The NHL has had its share of stars and superstars throughout history. Some of these players have been able to single-handedly impact a game, win a playoff series, even turn an organization around. But what’s even better than having one of these players? Having two of them, of course.
Whether it was the number Stanley Cup’s won, the individual accolades between the two players, the team’s overall success, or the impressive amount of point totals, there are a number of duos in NHL history that completed truly remarkable feats.
While there are many to choose from, here are the top-ten best duos in the NHL’s long history and what they were able to accomplish together.
Note: The “Combined Awards” only includes the trophies won while the players were on the same team.
10) Brett Hull and Adam Oates
Combined Awards: one Hart Memorial Trophy, one Lady Byng Memorial Trophy, and one Lester B. Pearson Trophy. (Brett Hull also led the league in goal scoring three times in their time together, prior to the Maurice “Rocket” Richard Trophy).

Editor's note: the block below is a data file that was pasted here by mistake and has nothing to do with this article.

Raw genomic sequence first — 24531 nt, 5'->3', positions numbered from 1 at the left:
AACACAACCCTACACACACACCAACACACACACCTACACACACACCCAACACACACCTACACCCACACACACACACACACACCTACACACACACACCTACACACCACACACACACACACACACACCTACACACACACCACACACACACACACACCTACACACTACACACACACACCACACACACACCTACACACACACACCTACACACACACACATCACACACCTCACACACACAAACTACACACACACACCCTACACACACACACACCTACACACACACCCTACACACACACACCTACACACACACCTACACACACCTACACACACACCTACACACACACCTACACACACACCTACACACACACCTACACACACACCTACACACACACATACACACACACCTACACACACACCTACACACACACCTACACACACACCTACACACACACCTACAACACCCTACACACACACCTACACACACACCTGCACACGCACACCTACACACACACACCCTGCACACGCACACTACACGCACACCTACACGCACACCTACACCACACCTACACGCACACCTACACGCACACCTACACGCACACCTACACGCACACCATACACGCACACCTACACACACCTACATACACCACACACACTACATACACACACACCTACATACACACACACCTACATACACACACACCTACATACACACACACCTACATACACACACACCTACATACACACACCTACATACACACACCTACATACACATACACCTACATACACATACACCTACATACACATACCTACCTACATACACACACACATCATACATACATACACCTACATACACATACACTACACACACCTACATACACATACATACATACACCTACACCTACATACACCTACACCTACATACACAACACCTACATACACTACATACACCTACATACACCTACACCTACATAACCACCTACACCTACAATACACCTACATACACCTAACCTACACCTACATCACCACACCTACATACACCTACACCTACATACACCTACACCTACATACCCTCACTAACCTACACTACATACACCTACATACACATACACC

There’s one glaring omission in Hull and Adam Oates’ combined awards list, and that’s a Stanley Cup. Despite not winning hockey’s holy grail, there’s no questioning what these two Hall of Fame players did together. The fact that they did it in less than three seasons together makes it even better.
The two stars played together on the St. Louis Blues from 1989-90 to 1991-92, becoming an unstoppable force for the team. Oates came to the team via trade from the Detroit Red Wings, in a deal that then-general manager (GM) Jim Devellano calls, “The worst trade I ever made.”
They don’t have the hardware that others have on this list, but their scoring pace in not even three full seasons (Oates was traded in Feb. 1992) was remarkable. In those campaigns, Hull would have won the “Rocket” Richard Trophy every year with 72, 86 and 70 goals. It’s not at all a coincidence that Oates had 79, 90 and 59 assists.
It’s not just the totals though, it’s how they did it. In both 1990-91 and 1991-21, Hull completed the incredible 50-in-50, scoring 50 goals in 50 games. He actually did it in 49 games the first season. Just over those two seasons, Oates assisted on 71 of Hull’s 140 goals – a 51 percent mark.
Hull’s 86 goals and 131 points, as well as Oates’ 90 assists, in 1990-91 are still franchise records for the Blues.